FACE IT. Mental illness concerns us all.David Y
He loves writing poetry and prose, and listening to music. David is a role-model for his friends and peers, and is always there to offer a kind-word or lend a helping hand. David also lives with schizophrenia and bipolar disorder. By taking the right medication, by being actively involved in his own treatment plan, and by practicing Buddhist meditation and principles, David lives a full, happy life. He has chosen to share his story because he wants to help break down the stigma associated with mental illness.
FACE IT. Mental illness concerns us all.Valérie Bilodeau
This is Valérie Bilodeau. She is a dedicated student from Québec who enjoys singing, reading, watching movies and socializing with her many friends. Valérie balances her academic career with a summer job as a camp counselor. She was also diagnosed with bi-polar disorder when she was fourteen. With the support of her family, friends and physician, Valérie lives a full and happy life. She has chosen to share her story so that those who are in the same situation she was in a few years ago know that there is hope, and that help is available.
FACE IT. Mental illness concerns us all.Rebecca D
She loves painting, spending time with her friends, and going to the movies. She balances her career as the publisher of a popular magazine with her other full time job: being a mother. She also lives with depression. With the support of the people who surround her, with the proper medication, and by giving of herself to help others, she leads a happy, fulfilling life. She is sharing her story because she wants the stigma attached to mental illness changed, and she wants to be part of that change.
FACE IT. Mental illness concerns us all.Jennifer F
She is an energetic twenty-something who loves attending social events and enjoys spending time outdoors biking and hiking. Jennifer balances a full-time job as a communications professional with a number of volunteer commitments. She also lives with an anxiety disorder and has had recurring depression throughout her teen years and into adulthood. With support from her family, friends and the health care community, she leads a full and happy life. She is sharing her story to reduce the stigma attached to mental illness.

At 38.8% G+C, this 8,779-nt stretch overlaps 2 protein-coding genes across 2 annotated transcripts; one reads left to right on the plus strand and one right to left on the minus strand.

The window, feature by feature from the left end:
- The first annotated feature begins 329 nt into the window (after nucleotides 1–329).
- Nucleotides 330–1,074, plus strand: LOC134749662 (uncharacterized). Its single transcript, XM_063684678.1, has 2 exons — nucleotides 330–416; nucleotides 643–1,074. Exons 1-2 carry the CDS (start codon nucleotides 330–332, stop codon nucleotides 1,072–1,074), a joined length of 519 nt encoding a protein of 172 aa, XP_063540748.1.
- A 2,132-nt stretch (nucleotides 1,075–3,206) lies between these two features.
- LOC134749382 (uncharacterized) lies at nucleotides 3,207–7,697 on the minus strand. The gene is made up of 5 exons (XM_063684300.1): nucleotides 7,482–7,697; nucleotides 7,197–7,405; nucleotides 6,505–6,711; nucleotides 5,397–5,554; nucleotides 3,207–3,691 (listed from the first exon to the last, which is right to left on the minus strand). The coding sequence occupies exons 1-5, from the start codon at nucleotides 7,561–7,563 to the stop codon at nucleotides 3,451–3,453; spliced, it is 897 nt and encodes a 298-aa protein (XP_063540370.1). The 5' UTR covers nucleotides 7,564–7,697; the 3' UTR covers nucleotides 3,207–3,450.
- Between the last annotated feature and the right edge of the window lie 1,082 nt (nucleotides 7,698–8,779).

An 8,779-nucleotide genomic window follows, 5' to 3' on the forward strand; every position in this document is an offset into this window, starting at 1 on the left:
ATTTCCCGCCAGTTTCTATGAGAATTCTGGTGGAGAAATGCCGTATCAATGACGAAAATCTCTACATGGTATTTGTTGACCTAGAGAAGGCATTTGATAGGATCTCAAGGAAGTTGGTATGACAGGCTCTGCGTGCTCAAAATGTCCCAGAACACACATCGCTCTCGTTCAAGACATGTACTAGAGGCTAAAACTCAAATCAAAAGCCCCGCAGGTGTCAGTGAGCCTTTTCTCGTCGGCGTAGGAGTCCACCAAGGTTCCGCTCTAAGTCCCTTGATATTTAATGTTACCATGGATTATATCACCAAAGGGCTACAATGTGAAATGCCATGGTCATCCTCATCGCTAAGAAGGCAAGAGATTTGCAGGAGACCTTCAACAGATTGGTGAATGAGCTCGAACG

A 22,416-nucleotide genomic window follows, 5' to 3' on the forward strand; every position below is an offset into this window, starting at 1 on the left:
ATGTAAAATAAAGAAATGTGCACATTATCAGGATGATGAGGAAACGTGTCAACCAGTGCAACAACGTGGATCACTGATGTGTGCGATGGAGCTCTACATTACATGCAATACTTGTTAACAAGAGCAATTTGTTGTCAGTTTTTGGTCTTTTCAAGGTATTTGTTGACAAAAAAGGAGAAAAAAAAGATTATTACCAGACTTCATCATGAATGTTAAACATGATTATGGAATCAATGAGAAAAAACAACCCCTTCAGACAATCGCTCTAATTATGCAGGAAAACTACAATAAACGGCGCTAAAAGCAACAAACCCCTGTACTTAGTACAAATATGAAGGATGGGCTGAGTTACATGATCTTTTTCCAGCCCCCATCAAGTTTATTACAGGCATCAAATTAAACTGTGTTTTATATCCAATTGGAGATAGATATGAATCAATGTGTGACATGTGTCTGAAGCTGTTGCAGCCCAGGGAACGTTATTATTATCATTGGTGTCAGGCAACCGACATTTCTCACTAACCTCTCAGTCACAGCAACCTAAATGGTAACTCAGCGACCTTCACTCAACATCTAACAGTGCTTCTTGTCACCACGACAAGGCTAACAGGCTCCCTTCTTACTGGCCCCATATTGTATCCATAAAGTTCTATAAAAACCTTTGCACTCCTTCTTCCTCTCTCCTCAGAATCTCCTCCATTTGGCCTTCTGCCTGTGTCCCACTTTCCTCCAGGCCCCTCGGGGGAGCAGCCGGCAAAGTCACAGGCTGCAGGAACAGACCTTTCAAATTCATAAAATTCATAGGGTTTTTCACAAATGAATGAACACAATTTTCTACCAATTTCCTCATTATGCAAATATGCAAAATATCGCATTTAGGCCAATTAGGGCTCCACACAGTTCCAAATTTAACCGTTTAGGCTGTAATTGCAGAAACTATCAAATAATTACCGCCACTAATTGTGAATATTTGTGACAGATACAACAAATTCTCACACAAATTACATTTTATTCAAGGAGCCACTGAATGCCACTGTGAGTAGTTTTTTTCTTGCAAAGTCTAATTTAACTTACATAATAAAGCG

FACE IT. Mental illness concerns us all.Alicia S
She loves spending time with her friends and family. Alicia is a successful public relations professional who balances a busy career with an active social life. She also lives with bipolar disorder and seasonal affective disorder. With the support of her family and friends, trusted medical professionals, and with understanding from her colleagues, she leads a productive and happy life. She is sharing her story because she wants other people who live with mental illness to know that with the right help, it is possible to feel better.
FACE IT. Mental illness concerns us all.Cheryl S
She enjoys movies, needlework and embroidery. She is an active volunteer in her community and loves to spend time with her friends. She also lives with depression with psychotic features. With the right medication, the support of her family, and by keeping busy helping others, she has rebuilt her life and has arrived at a place where she just likes living. She is sharing her story to educate people, and to encourage them to let go of the fear and the misconceptions they have of those who are mentally ill.
FACE IT. Mental illness concerns us all.Rosemary G
She is a grandmother to four wonderful grandsons. Rosemary loves spending time with her family, learning new things on her computer, and going to the theatre. She balances a number of volunteer commitments with an active social life. She also lives with bipolar disorder. Thanks to the treatment of an excellent psychiatrist, the right medication, the support of her family and friends, and the sense of community she finds at her church, she leads a full, enjoyable life. She is sharing her story to encourage others to talk about mental illness.
FACE IT. Mental illness concerns us all.Shira H
She is the mother of a wonderful daughter. Shira has an endearing sense of humour and a knack for making people in her company feel comfortable. She is an active member of her community and a busy homemaker. She also lives with acute paranoid schizophrenia. With the support of her doctor, the right medication, and by developing and executing her own wellness plan, she is able to live a full life and provide a stable, happy home for her family. She is sharing her story because she wants mental illness to come out of the shadows where it can be seen for what it is: a treatable condition.
FACE IT. Mental illness concerns us all.Karen L